Dead Man’s Grip by Peter James
In the spirit of honesty and transparency for which I am justly famous, I declare that I know and like Brighton where, because of family connections, I spent many happy times in the 1970s and 1980s. For the avoidance of doubt, the PR department of Brighton and Hove City Council has not offered me a free stay at a local hotel or even a cup of coffee at a McDonald’s for saying nice things about Brighton as described in Dead Man’s Grip by Peter James (Minotaur Books, 2011). You must assume the setting of this thriller is irrelevant to my views on the merits of the book and I confirm Brighton is an essentially safe place to visit. Don’t be influenced by Graham Greene’s novel, Brighton Rock, or stories about more dangerous times. There are no hitmen stalking the streets in the hope of gunning down local solicitors, white van drivers and anyone else you might think deserving of death.
I picked this up with some degree of curiosity. I read most of the novels published by Peter James in the 1980s but, for some reason, never continued after Possession. I can’t remember why. With so little time and so many books to read, I tend to be a little capricious, chopping and changing which authors I choose to follow. I suppose he was the victim of one of my more arbitrary culls. So, when the chance to review Dead Man’s Grip came along, I jumped at it to see how a previously favoured author was fairing. For those who like statistics, this is the seventh in the series featuring Roy Grace and it represents a quite remarkable read. The first impression comes through the prose which is stripped down and elegantly economical. This is such a pleasing style, never wasting a word and, more importantly, always pushing the story on. We have a multiple point of view opening where we watch the pivotal traffic accident build up to the sad outcome as the young American student dies under the wheels of an articulated lorry. Then the narrative ripples outwards as if a stone was dropped into a quiet pool. The victim was the son of a family with known Mafia connections. The mother, in particular, is not a happy bunny, having opposed the son’s decision to come to Brighton — normally, one of the safest cities in England, even when it comes to traffic on its busy roads. The fact her son has died cries out for vengeance. So all three drivers involved must die in the most horrific way possible. Only then will she feel some measure of peace.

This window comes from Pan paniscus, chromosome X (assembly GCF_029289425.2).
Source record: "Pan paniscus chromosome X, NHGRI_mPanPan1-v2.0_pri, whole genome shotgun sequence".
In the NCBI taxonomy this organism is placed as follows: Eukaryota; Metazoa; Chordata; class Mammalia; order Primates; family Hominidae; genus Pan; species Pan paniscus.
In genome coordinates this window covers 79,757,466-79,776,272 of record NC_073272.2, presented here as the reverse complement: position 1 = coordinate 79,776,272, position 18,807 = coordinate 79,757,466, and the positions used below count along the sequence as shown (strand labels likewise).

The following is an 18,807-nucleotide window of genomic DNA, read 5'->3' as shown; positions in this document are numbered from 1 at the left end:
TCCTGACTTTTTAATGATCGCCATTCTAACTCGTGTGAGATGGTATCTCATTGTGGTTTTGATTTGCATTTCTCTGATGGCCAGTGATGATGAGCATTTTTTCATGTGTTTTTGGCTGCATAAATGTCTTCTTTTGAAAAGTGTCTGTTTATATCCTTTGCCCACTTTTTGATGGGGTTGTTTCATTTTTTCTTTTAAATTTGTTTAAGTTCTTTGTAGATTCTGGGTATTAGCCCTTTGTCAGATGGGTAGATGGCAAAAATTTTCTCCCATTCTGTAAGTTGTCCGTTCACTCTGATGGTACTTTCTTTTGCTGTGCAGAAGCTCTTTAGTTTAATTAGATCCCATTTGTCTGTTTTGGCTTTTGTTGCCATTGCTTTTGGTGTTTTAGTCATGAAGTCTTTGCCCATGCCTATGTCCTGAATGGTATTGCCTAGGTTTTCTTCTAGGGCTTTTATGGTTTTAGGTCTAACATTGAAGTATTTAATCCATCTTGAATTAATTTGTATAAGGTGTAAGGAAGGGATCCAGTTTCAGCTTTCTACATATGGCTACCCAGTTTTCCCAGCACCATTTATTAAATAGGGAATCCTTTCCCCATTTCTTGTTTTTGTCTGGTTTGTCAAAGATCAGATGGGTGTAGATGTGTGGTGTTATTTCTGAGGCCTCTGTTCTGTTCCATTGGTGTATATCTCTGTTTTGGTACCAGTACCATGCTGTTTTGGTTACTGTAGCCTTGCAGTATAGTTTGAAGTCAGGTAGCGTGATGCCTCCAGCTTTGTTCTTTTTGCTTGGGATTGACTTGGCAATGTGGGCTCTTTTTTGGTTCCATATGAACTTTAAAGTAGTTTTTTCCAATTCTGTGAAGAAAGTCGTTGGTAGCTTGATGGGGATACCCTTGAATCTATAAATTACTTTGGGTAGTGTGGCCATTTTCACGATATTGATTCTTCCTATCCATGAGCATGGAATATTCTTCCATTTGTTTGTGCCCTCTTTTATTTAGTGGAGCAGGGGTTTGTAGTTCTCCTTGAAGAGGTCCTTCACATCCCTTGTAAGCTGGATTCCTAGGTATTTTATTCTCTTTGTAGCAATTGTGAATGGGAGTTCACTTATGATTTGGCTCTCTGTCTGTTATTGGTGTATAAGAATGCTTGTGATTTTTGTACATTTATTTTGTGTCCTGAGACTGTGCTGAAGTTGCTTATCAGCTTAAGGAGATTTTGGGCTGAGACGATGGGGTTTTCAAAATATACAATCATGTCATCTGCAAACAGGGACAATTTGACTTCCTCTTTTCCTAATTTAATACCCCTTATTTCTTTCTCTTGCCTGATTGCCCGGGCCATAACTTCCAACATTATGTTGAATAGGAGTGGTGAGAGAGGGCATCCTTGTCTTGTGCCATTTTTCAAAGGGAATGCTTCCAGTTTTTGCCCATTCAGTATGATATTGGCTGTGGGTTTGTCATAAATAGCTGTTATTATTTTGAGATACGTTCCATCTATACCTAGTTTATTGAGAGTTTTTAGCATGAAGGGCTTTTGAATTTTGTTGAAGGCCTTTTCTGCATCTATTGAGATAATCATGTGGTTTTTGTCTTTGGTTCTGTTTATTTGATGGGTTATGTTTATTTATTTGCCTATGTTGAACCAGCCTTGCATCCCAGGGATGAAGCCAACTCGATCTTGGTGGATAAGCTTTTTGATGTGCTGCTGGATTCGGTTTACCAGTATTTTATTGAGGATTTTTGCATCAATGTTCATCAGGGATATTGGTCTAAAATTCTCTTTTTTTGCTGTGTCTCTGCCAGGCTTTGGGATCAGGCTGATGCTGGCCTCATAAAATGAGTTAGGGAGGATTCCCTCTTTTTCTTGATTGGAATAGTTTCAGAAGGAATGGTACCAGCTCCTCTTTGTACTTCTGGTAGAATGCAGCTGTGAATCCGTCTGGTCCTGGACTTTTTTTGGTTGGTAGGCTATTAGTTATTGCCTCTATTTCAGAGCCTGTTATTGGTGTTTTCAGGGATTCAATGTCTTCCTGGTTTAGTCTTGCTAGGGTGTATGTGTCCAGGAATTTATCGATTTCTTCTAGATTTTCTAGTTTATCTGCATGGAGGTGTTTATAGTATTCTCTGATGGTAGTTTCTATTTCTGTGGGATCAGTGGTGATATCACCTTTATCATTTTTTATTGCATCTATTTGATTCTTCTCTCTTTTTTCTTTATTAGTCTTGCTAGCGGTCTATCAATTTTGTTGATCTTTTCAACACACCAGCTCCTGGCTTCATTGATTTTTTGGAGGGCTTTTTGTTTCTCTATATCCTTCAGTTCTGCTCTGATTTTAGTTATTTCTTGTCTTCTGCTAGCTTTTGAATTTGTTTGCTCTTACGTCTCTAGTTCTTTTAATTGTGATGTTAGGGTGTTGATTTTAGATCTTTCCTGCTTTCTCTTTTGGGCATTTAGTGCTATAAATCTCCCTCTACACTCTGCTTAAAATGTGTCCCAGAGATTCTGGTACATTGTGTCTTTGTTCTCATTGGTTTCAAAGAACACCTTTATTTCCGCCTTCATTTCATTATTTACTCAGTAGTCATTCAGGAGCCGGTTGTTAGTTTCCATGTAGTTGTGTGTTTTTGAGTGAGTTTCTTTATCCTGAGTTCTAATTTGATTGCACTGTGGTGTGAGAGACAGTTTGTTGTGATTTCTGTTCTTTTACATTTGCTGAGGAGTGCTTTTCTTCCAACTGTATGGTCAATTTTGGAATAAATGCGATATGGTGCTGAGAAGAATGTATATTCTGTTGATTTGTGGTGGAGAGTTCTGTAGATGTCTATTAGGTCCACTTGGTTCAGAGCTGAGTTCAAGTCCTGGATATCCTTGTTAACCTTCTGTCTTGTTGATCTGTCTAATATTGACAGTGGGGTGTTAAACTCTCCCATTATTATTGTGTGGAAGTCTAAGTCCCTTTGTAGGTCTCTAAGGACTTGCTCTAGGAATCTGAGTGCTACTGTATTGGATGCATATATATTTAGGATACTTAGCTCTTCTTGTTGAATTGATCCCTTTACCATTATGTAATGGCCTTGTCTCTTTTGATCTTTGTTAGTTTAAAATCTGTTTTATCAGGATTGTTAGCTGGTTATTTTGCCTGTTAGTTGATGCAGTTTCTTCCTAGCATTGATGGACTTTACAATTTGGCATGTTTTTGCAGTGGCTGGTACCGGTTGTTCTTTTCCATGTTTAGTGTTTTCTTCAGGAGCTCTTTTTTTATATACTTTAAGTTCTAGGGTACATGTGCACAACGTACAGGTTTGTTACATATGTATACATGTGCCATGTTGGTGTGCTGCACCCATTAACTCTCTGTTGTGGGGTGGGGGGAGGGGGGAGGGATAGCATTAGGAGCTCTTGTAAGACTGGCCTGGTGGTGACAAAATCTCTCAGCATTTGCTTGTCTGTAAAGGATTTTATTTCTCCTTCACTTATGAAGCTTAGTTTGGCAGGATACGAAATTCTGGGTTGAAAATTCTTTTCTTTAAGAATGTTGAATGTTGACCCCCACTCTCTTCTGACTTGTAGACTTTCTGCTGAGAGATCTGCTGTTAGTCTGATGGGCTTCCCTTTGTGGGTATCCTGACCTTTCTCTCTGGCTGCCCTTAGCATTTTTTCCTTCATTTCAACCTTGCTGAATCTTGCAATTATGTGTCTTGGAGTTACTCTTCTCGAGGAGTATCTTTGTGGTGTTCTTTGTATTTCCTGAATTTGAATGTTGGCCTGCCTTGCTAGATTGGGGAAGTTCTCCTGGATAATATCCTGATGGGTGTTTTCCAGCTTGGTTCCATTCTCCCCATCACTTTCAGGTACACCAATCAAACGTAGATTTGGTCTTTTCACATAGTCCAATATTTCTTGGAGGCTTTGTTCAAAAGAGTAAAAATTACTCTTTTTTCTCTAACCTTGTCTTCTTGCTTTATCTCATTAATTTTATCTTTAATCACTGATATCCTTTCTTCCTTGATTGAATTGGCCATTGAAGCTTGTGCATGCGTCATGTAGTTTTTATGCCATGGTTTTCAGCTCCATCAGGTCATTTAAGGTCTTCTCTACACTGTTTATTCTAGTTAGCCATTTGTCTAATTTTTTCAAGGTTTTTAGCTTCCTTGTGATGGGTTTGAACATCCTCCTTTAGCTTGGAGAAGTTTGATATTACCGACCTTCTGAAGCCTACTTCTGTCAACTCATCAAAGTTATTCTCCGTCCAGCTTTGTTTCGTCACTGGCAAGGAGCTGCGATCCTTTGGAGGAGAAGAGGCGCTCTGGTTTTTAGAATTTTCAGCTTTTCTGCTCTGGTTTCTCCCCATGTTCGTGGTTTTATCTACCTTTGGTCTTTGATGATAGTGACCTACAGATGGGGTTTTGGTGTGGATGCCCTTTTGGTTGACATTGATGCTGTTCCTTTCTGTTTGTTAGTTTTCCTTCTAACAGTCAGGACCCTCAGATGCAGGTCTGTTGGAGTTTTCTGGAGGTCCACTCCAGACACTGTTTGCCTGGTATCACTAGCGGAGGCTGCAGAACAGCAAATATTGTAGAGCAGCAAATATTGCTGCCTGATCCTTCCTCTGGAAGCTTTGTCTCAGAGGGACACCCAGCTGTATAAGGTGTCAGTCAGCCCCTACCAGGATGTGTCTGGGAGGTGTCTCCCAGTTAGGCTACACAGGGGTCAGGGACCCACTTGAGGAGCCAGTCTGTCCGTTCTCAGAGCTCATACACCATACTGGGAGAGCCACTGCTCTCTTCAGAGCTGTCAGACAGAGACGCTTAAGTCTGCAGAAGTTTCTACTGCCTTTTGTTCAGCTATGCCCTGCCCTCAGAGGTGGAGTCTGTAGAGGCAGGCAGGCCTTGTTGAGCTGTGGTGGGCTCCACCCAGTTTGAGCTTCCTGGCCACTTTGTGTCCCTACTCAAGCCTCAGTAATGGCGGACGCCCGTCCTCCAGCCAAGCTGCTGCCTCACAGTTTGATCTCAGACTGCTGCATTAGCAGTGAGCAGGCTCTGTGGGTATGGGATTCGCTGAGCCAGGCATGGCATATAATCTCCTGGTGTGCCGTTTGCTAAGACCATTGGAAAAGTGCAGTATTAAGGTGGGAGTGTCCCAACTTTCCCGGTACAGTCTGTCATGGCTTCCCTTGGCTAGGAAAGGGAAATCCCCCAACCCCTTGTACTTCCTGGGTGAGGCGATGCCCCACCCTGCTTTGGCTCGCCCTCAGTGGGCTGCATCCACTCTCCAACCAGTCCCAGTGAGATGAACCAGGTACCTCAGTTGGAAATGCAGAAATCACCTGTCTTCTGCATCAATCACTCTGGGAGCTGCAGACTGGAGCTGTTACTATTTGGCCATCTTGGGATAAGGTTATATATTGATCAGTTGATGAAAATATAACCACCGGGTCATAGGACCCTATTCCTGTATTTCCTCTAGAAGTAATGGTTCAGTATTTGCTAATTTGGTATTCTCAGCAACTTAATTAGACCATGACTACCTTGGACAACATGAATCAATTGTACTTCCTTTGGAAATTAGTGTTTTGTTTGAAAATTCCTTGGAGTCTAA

Once the Mafia connection is recognised, the case is bumped up to Roy Grace who’s head of the Major Crime Branch of Brighton CID. Naturally, he’s cautious and wants to ensure the investigation into the circumstances are seen to be as perfect as possible. He doesn’t want to give the Americans any excuse to start taking matters into their own hands. Unfortunately, the mother’s arrival in England is signalled by the offer of a large cash reward for anyone who identifies the driver of the white van which fled the scene. With this incentive in play, the police investigation runs into problems but, with quiet patience, the investigators come up with a name. Unfortunately, this known criminal has dropped out of sight. At this point, we meet Tooth, who’s one of the more endearing professional hitmen in recent fiction. He specialises in being able to prove the deaths for which he’s responsible, i.e. he plants cameras at strategic points and is able to deliver graphic evidence of the circumstances in which each of his victims dies. This makes him very popular with clients who want to savour their vicarious revenge. Using the Mafia’s underworld connections, Tooth is the first to find the missing driver who’s filmed as his white van slowly falls into the deep-water harbour with his hands superglued to the steering wheel.
This death confirms the risk assessment that the parents might seek revenge. When the driver of the articulated lorry also turns up dead, Roy Grace must offer police protection to the solicitor who was driving the third vehicle. Now it all becomes a race against time. Can the police catch the hitman before he can get to the lawyer? Although there’s necessarily some element of contrivance in the precise details of how the police manage to be in the right place at the right time, I was swept along regardless. This is a terrific read. More importantly, the character of the hitman is described with such a mordent sense of humour, it’s actually a shame he has to come up against a series character like Roy Grace who must, perforce, triumph over “evil” (most of the time).
So, I’m delighted to be able to say Peter James has lost none of the verve which I so admired all those years ago. Anyone who wants a genuine thrill-ride should pick up a copy of Dead Man’s Grip, remembering always that this is a fictionalised version of Brighton which is an essentially safe place to visit. Like Tooth, we don’t do criticism, we only do praise.
For a review of another novel by Peter James, see Not Dead Yet.
A copy of this book was sent to me for review.